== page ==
The Legend of Zelda: Arts and Artifacts book is due to release in February 2017. Having already hit the shelves in Japan, a certain interview with series artist Satoru Takizawa has been found and translated. It documents Nintendo’s decision to adapt what would have been Wind Waker 2 into what we instead know as Twilight Princess.
“Wind Waker 2 would have taken place in a more land-based setting,” Takizawa says, “so that we could have Link gallop across the land on a horse. But Link’s proportions in Wind Waker weren’t very well suited for riding on horseback… we became aware of the demand for a more realistic, taller Link. High-budget live-action fantasy movies were also huge at the time, so with all things considered, we decided to have at it.”
It’s important to note that, while Nintendo does enjoy a worldwide audience, it’s primarily a Japanese company with regional branches. Decisions on what games get made, and how, depends largely on the influence and reception of their primary market. But with that food for thought, I’ve kept you waiting long enough. Let there be Amiibo!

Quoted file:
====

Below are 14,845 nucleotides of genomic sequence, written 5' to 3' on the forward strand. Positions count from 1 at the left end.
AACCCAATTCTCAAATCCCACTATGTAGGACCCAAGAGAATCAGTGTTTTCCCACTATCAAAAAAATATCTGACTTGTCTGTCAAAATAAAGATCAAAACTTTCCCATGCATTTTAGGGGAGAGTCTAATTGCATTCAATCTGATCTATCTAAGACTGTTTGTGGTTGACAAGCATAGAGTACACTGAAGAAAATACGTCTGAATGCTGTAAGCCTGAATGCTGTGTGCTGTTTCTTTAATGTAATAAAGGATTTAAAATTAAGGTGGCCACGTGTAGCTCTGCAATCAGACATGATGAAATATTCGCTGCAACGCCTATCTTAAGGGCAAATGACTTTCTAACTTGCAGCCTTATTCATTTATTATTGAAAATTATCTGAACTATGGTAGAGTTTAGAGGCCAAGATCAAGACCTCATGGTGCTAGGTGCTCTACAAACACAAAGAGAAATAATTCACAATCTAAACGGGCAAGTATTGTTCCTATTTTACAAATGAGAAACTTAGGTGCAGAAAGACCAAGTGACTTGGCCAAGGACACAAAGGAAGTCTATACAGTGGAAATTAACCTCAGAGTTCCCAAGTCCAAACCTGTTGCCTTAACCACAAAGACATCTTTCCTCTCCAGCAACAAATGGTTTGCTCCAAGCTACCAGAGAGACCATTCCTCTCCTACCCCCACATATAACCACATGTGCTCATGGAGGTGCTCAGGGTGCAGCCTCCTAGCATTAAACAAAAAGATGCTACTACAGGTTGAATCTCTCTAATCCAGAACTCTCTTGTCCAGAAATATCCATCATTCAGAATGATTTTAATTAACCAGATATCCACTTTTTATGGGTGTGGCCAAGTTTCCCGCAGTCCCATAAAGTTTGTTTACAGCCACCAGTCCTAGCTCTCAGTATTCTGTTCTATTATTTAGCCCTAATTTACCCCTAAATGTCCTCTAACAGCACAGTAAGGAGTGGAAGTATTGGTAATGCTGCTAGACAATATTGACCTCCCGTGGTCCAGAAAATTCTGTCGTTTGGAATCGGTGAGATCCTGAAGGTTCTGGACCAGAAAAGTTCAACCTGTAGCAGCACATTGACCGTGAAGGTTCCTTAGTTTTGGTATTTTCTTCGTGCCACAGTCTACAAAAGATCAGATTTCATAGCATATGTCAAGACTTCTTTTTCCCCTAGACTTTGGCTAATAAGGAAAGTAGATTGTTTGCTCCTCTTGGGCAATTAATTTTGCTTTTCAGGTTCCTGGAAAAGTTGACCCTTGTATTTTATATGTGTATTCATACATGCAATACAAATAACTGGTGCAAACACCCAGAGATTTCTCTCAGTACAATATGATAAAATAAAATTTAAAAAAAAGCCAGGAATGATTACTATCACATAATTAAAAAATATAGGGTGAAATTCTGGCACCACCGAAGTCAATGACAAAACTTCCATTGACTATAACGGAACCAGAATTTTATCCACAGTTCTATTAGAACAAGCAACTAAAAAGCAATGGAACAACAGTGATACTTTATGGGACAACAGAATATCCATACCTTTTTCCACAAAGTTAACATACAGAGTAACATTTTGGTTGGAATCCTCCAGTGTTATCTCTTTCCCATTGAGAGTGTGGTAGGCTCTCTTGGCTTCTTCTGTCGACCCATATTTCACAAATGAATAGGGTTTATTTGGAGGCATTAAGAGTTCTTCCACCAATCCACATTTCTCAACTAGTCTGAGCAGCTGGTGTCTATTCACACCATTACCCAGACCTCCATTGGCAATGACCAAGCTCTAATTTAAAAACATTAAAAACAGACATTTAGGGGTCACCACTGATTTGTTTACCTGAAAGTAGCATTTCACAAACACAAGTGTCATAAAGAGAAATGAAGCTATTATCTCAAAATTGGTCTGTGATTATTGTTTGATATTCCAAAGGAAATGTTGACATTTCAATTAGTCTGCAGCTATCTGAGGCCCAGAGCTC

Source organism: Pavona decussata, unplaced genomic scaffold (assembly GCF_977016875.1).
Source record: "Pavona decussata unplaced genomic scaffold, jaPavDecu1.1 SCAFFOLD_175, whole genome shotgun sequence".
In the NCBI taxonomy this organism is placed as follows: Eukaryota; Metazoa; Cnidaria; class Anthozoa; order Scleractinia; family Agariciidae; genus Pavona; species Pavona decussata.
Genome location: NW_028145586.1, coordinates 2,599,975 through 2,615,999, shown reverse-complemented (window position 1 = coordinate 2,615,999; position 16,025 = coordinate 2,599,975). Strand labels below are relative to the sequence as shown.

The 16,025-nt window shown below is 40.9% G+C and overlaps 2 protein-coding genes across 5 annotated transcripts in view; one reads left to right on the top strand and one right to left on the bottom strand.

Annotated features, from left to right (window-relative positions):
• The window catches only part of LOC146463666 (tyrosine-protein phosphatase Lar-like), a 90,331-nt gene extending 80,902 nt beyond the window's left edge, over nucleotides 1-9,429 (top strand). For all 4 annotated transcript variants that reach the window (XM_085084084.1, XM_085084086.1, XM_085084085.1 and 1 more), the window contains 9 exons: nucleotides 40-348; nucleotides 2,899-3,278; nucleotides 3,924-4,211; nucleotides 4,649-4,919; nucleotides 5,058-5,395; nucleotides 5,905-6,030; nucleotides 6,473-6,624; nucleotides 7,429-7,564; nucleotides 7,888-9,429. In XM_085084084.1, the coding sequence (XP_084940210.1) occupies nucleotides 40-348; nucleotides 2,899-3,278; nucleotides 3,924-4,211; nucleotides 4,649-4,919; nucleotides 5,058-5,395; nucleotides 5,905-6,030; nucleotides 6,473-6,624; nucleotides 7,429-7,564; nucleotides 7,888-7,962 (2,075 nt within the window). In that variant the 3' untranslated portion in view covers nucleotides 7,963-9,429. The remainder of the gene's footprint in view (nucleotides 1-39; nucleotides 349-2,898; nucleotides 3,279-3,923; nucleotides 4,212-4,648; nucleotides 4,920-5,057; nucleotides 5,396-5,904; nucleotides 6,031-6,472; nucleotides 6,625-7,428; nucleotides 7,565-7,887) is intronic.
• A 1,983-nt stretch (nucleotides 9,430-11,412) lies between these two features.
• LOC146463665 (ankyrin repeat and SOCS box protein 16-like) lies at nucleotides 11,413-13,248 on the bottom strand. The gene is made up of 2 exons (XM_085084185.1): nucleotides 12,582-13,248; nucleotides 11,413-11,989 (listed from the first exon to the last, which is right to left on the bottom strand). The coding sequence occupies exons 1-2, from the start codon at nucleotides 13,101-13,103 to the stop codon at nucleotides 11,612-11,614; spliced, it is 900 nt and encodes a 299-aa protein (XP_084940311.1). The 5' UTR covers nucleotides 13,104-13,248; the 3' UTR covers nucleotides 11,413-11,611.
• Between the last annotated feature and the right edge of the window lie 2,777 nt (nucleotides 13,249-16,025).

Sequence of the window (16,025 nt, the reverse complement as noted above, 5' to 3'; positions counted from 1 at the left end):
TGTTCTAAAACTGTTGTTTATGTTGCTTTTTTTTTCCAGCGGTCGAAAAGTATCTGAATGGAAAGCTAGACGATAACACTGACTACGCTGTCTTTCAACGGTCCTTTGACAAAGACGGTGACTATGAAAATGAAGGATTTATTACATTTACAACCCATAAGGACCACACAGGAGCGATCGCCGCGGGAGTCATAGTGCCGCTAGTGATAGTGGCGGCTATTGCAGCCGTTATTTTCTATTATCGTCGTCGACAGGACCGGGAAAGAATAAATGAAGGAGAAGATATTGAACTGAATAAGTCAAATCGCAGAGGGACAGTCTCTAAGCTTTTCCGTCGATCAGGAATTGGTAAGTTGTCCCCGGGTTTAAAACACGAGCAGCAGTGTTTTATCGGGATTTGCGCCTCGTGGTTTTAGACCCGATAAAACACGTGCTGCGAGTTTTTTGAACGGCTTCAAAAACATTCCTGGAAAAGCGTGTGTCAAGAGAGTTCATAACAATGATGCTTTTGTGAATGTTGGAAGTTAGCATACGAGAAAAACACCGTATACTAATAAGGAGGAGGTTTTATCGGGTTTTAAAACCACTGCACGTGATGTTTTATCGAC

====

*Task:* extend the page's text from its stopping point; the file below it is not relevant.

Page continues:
As we know, the Wolf Link figure will conjure a wolf partner for Link in Breath of the Wild, whose vitality depends upon completion of a bonus dungeon in Legend of Zelda: Twilight Princess HD. The 30th Anniversary Amiibo functions have been officially revealed as well. However, they’re pretty lackluster compared to the lupine one.
The 8-bit Link provides a set of barrels containing rupees, while Ocarina Link deploys a random amount of meat items. Toon Link gives players a fine kettle of fish (literally), and Toon Zelda finishes off the list with an assortment of plants. The treasure chests are a random drop that won’t always happen. Well, at least BotW Link will never go hungry. The BotW Amiibo, such as the Guardian, horseback Link and archer Link, are still… guess what I’m about to say… a secret to everybody.
So how about it? Are the 30th Anniversary Legend of Zelda Amiibo worth it? Leave a comment and let us know what you think!